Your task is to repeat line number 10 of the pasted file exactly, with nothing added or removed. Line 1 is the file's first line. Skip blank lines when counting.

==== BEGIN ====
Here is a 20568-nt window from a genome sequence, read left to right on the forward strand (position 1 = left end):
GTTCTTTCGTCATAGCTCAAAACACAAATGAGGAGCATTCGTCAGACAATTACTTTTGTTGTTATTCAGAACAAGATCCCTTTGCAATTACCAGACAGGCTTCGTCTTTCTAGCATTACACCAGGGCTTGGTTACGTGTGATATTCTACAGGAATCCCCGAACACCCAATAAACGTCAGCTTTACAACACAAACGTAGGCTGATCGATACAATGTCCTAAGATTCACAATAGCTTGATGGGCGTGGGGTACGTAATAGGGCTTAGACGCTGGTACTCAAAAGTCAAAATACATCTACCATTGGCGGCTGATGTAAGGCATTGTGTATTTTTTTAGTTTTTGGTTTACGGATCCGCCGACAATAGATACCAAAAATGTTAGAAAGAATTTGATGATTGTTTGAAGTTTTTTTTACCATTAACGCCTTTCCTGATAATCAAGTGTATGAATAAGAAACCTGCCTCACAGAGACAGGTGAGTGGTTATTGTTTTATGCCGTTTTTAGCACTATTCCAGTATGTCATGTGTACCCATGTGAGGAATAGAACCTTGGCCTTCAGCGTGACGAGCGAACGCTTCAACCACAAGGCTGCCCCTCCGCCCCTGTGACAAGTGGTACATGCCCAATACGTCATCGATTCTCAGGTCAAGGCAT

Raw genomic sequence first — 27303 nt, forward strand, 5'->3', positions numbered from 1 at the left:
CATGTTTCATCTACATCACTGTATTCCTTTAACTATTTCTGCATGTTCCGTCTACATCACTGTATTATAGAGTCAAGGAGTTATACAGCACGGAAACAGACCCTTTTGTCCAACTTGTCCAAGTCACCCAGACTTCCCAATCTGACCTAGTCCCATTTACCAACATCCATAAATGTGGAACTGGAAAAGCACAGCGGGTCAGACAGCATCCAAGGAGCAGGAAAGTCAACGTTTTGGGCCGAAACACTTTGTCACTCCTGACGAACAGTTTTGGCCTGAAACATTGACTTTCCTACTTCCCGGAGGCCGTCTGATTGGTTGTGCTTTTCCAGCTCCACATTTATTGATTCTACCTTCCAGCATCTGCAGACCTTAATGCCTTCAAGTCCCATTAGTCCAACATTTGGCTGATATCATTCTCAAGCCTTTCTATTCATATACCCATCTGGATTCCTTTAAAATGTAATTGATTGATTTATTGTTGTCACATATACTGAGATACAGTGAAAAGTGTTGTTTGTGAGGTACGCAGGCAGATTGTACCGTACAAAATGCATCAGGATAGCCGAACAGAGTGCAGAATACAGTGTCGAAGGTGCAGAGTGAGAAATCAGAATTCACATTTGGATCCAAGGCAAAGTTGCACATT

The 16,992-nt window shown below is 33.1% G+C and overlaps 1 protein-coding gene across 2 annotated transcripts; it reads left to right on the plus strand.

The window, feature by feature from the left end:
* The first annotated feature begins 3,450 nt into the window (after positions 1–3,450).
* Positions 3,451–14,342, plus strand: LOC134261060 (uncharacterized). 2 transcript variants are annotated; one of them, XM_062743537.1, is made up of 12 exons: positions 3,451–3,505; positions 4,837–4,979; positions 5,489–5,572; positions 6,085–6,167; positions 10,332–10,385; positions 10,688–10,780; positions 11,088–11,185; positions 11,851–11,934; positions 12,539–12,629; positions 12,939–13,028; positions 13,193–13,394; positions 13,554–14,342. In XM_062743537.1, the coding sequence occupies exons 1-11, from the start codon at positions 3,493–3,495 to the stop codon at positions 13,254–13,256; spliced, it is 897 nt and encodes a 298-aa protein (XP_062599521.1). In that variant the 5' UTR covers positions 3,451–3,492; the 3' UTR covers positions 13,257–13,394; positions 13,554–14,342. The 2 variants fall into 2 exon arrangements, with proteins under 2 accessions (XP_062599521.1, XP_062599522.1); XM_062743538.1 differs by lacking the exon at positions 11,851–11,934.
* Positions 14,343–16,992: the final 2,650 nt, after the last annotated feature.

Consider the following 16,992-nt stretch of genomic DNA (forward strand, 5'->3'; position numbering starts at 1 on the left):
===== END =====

Consider the following 16,992-nt stretch of genomic DNA (forward strand, 5'->3'; position numbering starts at 1 on the left):